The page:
Still, Fleck wouldn’t want any other quarterback in the nation running his offense than Terrell who he feels should be in line for Heisman Trophy award consideration.

“Zach Terrell is the finest football player and the most finest man I’ve ever met in my entire life,” praised Fleck of Terrell who completed 29-of-37 for a career-high 445 yards and four TDs against Buffalo … and had receivers drop six of his passes in that game played in snow, wind and cold conditions. “Whatever trophy list he’s on, he should win them all or it’s a disgrace.

“You want to talk about what the Heisman is? I know we’re not in that Power Five type, fancy, under the lights deal, but we’re 11-and-0, and us and Alabama are the only ones. And, there’s one guy besides everybody else that makes it go. The most important position on a football team is the quarterback and our quarterback, in my opinion, is the best quarterback, the most valuable player to his football team than anybody in the country.

“He’s my Heisman guy and I don’t care if he wins it, doesn’t win it. I only have a vote, but I’m voting for him. But, again, people will say, ‘Ah, well, their conference ...,’ but I’m just telling you 99 percent of the people in the country would love to have Zach Terrell on their football team, I promise you that.”

And, Davis could become the first receiver in FBS history to have 300 receptions, 5,000 receiving yards and 50 TDs. He enters the game with 310 receptions, 4,987 yards and 49 TDs, needing 19 yards to top Trevor Insley’s FBS career receiving record (5,005, Nevada).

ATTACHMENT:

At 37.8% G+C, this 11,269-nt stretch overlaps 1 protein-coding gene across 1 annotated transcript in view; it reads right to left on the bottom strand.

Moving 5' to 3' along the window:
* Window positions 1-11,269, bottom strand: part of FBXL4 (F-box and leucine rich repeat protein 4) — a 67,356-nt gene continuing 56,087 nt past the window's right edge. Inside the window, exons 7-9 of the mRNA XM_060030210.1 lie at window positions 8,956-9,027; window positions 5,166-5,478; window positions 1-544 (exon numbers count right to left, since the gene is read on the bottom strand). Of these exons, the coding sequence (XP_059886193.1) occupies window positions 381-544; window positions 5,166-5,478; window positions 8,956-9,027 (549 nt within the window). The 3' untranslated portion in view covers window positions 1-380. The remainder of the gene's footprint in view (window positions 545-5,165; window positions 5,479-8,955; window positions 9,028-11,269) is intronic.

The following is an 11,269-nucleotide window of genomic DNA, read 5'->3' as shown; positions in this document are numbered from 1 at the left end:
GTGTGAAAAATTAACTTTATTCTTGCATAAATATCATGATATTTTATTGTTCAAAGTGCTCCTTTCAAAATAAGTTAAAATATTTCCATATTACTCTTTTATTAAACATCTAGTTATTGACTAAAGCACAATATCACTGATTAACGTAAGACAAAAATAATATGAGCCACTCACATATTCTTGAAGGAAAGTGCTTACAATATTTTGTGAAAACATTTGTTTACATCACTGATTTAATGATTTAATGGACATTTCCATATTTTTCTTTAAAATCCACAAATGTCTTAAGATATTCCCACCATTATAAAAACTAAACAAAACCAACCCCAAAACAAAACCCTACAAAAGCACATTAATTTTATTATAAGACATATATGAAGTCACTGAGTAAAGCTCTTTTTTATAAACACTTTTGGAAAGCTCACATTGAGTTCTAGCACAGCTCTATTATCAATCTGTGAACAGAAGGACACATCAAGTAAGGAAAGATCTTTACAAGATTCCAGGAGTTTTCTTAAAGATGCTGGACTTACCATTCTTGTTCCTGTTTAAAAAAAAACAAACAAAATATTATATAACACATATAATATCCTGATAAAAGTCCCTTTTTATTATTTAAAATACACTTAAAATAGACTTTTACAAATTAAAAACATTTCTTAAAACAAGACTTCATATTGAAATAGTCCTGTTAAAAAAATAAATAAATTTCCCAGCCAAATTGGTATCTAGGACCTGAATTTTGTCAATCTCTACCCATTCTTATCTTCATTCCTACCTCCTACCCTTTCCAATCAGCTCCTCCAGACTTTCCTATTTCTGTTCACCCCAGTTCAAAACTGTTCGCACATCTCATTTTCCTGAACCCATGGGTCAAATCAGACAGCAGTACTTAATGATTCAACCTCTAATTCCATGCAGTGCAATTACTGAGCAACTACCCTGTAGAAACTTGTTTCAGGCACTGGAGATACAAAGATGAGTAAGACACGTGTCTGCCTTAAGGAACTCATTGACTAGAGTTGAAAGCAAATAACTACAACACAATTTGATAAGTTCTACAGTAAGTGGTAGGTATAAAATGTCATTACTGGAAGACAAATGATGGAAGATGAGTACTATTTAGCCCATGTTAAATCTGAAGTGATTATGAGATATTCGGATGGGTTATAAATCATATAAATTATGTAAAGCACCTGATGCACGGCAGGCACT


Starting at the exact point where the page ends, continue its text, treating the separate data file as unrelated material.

“This kid is one of the most special football players in the history of the game and he plays here within the Mid-American Conference and we’re very proud of him for that,” said Fleck of Davis who put on 12 pounds of muscle to his 6-foot-3, 220-pound frame during the offseason to go with his 4.5 speed and great leaping ability.

WMU’s defense has played well, giving up 51 fewer points than the Rockets (112-163) in MAC play. The Broncos have also forced 20 turnovers, including a dozen interceptions, three for pick-sixes by cornerback Darius Phillips, a reason they are No. 1 in the country in turnover margin with a plus-15, while Toledo has forced just 10 and has a minus-1 turnover rating.

“The ball’s the program,” Fleck said, talking of the importance of protecting the ball.

And, the MAC West title could just come down to that come Friday.

WMU junior linebacker Robert Spillane could make a difference. He certainly has in a number of games this season, stripping the ball from the Northwestern quarterback in the final minutes while he was trying to get into the end zone, resulting in a 22-21 Broncos’ season-opening win, then tackled a Kent State running back in the end zone for a safety to give the Broncos a 23-21 fourth-quarter lead in an eventual 37-21 victory Nov. 8.

Spillane has a team-high 93 tackles, also intercepting two passes and forcing two fumbles.